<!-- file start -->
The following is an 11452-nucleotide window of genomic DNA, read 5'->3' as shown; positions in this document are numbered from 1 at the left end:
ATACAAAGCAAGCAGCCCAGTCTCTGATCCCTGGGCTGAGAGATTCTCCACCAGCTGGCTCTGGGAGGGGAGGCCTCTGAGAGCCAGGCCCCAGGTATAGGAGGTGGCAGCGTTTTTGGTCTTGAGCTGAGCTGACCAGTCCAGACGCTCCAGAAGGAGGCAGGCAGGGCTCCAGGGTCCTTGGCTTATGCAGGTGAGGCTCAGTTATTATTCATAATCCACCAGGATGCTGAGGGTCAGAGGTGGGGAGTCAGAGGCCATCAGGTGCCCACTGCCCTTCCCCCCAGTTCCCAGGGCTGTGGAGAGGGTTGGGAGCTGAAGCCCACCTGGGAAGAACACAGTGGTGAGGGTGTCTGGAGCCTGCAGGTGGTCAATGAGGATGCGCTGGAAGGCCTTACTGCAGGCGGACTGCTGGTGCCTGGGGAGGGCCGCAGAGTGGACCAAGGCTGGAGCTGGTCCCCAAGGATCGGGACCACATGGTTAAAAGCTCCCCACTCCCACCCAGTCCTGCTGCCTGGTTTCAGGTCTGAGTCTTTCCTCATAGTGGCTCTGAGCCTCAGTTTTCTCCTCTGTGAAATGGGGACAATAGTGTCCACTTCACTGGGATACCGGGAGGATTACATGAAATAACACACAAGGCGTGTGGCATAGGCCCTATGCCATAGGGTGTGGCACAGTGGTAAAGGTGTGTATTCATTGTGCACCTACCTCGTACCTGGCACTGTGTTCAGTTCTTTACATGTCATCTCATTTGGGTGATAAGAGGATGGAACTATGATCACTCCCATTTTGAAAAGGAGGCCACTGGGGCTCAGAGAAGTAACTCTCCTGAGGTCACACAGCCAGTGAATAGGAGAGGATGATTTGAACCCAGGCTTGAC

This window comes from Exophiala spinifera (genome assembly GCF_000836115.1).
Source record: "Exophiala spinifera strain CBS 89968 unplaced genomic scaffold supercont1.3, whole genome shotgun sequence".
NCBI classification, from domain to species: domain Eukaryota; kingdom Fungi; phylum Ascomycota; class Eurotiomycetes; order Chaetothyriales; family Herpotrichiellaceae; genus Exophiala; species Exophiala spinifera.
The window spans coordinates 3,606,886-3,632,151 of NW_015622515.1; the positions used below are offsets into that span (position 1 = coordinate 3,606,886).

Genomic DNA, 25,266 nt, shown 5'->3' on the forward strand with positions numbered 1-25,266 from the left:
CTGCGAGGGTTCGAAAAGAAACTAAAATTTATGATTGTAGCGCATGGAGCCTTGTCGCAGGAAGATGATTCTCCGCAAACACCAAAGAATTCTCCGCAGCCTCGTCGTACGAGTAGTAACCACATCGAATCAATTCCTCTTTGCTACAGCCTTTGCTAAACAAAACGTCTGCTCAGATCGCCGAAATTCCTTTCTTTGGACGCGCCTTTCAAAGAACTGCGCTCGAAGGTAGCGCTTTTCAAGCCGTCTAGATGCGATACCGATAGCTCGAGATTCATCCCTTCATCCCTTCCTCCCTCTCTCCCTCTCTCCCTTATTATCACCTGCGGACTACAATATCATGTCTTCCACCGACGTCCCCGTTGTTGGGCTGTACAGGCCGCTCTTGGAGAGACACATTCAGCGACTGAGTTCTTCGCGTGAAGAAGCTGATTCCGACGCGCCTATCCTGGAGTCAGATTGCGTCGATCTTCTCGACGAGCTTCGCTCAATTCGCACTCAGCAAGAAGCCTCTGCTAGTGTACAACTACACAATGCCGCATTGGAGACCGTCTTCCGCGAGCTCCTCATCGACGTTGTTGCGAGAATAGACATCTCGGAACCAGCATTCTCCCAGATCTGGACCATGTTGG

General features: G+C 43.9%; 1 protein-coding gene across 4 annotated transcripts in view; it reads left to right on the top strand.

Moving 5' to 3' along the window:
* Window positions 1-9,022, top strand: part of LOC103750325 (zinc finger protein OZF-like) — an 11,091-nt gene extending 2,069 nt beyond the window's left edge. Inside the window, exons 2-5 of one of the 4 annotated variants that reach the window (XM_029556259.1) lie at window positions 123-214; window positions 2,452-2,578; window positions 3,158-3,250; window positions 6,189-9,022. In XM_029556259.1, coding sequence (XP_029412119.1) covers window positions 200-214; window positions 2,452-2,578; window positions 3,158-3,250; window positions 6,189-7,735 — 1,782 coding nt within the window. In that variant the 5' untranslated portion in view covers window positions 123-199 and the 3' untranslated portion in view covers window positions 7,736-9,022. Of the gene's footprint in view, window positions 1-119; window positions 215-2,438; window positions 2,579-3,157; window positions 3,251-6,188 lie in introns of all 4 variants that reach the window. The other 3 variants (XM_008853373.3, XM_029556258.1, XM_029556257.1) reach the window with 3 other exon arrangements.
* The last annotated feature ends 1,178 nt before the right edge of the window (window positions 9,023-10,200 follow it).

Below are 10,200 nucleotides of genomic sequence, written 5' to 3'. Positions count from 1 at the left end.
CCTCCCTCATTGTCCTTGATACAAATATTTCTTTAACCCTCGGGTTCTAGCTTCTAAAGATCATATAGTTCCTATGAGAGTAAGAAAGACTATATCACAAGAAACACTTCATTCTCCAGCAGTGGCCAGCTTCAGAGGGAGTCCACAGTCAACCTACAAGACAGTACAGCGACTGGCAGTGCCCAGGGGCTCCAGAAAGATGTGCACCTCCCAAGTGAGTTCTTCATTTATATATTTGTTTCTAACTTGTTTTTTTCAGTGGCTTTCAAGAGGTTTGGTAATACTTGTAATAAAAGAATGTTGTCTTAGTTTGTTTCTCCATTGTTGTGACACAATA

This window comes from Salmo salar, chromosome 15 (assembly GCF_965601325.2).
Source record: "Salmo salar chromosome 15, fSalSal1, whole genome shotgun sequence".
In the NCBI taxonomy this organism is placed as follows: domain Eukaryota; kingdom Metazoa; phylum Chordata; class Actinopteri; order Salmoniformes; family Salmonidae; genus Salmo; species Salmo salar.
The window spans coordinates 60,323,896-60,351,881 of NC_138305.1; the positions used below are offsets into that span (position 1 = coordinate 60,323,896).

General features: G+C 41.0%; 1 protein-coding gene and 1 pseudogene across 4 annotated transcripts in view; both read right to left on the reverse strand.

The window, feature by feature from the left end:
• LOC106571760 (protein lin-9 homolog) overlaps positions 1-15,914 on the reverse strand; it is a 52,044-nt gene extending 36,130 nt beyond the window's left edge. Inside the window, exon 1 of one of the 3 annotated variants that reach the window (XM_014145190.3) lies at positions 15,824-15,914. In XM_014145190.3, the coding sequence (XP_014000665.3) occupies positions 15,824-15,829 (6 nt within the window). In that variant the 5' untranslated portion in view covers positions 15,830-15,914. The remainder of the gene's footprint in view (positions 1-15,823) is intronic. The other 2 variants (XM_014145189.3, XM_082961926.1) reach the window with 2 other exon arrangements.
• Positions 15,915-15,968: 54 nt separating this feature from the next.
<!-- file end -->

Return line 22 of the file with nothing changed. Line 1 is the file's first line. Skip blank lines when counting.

• Positions 15,915-15,968: 54 nt separating this feature from the next.